Vroom-Vroom, Part Deux

In our last thrilling episode, my car was on the verge of doing something awful . . .

Well, life was looking rather glum.  With various obligations – student loans, credit cards, and other adult responsibilities, I just couldn’t fathom adding to my load with yet another set of bills.  The big mistake, in my opinion, that people make when they purchase a new (or new-to-them) vehicle is that they fail to consider the full costs involved, to wit: the monthly costs of full insurance coverage, the anticipated weekly expenses of gas, maintenance, title, taxes, and other fees.  Unless you’ve got a great insurance agent, you should seriously consider adding at least $200 to any monthly car payment.  Thus, that $385-a-month debt that sounds attractive is actually closer to $600 per month when factoring in insurance, and in my case, closer to $800 per month when I add in the costs for that weekly fill-up.  Not good at all.

For some reason, I was starting to feel like a failure, despite the fact that millions of other people – dare I say, billions? – of people do not own a motor vehicle.  Maybe it was the fear of the expected difficulties that I would have to endure while trying to incorporate yet another bill into my already-overloaded-slate; maybe it was due to my frustration in having to deal with yet another financing company that will somehow take advantage of me like last time (thanks, Chase!).  Maybe it was because I love my now comatose Accord.  Regardless of the reason, I was just wanted to crawl into a hole and vanish.  I’m serious.

Here’s where faith comes into play: I don’t believe in chance.  I might refer to it, I might suggest it, but I honestly believe that everything that happens – good or bad – happens as a part of a divine plan.  I don’t foist this on people; it is my belief.  Unlike some of the folks I know, I believe that I am subject to God’s will, not that He’s subject to mine.  I managed to have this car for nearly eight years while on this job (80 miles round trip), and with the exception of replacing tires, brakes, a muffler, and the catalytic converter, I’ve  had no major issues with this vehicle.  In retrospect, it is a genuine miracle that I’ve been able to meet the obligations I’ve had with this car considering the amount of driving I’ve done.  And this wasn’t a new car – it was just over eight years old when I got it – so I’ve gotten my value from it.  There are other people who are in far worse situations than I am, and they survive; holding a pity party (when things could have been so much worse) is not only silly, it’s offensive.  I was resolved to quit crying and to start doing.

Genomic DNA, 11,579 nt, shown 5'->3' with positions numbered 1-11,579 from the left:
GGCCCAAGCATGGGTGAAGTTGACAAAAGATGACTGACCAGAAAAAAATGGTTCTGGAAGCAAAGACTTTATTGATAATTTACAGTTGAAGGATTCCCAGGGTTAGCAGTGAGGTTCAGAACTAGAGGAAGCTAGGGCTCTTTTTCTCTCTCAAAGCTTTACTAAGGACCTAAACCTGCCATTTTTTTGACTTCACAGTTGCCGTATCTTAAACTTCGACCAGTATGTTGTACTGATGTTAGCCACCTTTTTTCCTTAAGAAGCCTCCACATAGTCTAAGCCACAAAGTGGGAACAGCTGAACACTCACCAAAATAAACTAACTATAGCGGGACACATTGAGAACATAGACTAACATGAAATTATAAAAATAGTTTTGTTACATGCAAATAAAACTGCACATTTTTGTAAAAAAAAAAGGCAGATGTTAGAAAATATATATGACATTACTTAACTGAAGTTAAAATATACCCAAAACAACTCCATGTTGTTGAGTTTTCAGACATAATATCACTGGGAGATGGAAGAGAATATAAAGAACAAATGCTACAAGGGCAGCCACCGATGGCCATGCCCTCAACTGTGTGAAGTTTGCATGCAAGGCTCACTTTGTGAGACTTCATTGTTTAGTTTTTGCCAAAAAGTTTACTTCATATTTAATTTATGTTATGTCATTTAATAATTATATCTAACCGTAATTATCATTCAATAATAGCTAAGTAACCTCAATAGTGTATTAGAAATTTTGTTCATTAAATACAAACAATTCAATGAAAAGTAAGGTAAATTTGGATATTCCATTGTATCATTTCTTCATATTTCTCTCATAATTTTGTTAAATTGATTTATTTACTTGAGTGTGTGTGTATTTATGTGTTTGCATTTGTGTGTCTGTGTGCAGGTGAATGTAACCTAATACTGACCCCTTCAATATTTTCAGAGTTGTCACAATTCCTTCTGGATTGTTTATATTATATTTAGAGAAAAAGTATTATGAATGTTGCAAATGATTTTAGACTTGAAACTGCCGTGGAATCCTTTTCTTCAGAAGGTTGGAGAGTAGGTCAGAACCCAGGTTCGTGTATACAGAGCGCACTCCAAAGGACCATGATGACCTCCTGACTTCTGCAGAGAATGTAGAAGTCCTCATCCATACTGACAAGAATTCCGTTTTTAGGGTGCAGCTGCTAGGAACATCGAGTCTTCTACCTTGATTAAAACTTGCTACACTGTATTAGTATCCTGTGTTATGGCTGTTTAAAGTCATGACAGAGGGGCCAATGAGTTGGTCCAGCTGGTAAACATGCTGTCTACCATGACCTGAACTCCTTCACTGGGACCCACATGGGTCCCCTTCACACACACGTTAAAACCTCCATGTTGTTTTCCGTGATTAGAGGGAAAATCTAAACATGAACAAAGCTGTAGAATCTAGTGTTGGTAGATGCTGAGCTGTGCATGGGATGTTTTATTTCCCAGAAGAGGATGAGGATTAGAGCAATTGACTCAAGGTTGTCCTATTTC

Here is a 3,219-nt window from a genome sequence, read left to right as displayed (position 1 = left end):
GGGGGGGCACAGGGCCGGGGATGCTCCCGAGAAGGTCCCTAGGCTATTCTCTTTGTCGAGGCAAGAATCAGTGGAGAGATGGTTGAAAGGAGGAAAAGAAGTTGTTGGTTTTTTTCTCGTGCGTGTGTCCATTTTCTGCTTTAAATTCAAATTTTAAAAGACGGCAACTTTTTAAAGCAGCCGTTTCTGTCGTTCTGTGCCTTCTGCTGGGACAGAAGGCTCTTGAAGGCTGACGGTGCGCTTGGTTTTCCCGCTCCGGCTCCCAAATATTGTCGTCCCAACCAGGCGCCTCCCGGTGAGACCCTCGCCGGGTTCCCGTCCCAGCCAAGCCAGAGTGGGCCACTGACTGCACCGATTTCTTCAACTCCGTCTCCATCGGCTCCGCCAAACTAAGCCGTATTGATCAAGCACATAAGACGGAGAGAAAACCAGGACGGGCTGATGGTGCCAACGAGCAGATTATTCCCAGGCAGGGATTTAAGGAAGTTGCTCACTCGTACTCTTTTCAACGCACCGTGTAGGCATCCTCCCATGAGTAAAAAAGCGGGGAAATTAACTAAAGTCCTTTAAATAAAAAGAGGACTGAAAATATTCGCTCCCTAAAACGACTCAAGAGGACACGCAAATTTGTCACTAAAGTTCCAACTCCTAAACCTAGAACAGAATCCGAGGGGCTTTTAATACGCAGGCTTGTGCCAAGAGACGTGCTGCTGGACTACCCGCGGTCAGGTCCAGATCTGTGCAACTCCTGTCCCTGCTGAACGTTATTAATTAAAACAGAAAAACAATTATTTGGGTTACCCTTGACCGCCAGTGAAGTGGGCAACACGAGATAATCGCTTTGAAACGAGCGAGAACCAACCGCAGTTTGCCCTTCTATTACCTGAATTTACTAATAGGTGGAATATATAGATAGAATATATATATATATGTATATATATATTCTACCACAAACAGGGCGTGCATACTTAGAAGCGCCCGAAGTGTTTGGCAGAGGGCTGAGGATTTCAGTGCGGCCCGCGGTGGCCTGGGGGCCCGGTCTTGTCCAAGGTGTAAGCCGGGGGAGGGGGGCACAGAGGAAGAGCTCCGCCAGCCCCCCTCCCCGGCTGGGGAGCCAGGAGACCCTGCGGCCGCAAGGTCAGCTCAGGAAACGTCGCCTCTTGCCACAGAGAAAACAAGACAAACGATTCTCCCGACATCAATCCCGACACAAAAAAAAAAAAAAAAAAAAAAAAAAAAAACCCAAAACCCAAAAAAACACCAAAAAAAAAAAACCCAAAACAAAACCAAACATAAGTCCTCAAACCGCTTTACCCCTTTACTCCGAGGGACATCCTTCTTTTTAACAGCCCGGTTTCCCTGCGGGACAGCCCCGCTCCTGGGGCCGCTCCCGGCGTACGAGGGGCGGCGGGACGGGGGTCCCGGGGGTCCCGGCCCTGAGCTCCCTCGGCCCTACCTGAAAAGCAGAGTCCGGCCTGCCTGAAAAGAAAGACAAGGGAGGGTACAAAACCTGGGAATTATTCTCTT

So yesterday, the Little Woman and I went out (courtesy of a borrowed vehicle) to hunt down a replacement.  I can’t avoid buying another car; my job depends on me being mobile.  In my case, my job also impacts several other people and their lives; not making any attempt at finding a replacement is not a viable option for me.  (Well, there is an inter-county bus line, but that’s a worst-case situation for me; if I miss the bus, I’m stuck 40 miles away for an additional 4 hours.)  I had little hope of finding a new ride quickly, especially since I wanted another Accord.  I’ve had Accords for 20 years, and the idea of getting something else seemed . . . unnatural.  That said, I didn’t realize how much the newer models were going for nowadays.  Great balls of fire! A 2008 with 124,000 miles on it for $10,000?  Really?  I know that an Accord can get into the mid-400,000 miles range before they die (mine is dying really young at 150K), but even that fact doesn’t justify that price.  Each car I examined, whether an Accord or not, seemed to be more costly than its predecessor; my faith was failing and the sharp, cold wind wasn’t helping in the least.

That’s when I found it.

A small, 2011 Chevy.  I’ve rented Chevys, but I’ve never owned one.  The salesman produced a key, and after a few formalities, we were on the road doing a test drive.  I liked it, despite it being slightly smaller than what I normally drove.  It even has a CD player, which sounds like a “duh” statement, but given that I saw a surprising number of cars without them, I was afraid that there was a whole season where CDs were passé.  (Besides, my Accord still has a cassette player, and I’d been very content playing my old George Clinton tapes.)  I’ll have a lot of converting to do, it seems.

The paperwork was so fast, it wasn’t even funny.  Within an hour of arriving at the lot, I was approved, given a ridiculously low rate, and, had I arranged for full coverage prior to visiting, I could have driven off the lot with new wheels.  The only negative was that I’ll have to finance it for 60 months to get the monthly payments I’d wanted.  But I can work with that.

So, it seems that I am (or will be) mobile yet again.  I’m feeling good and I’m actually pretty excited.  So excited, in fact, I just may start to cook . . .

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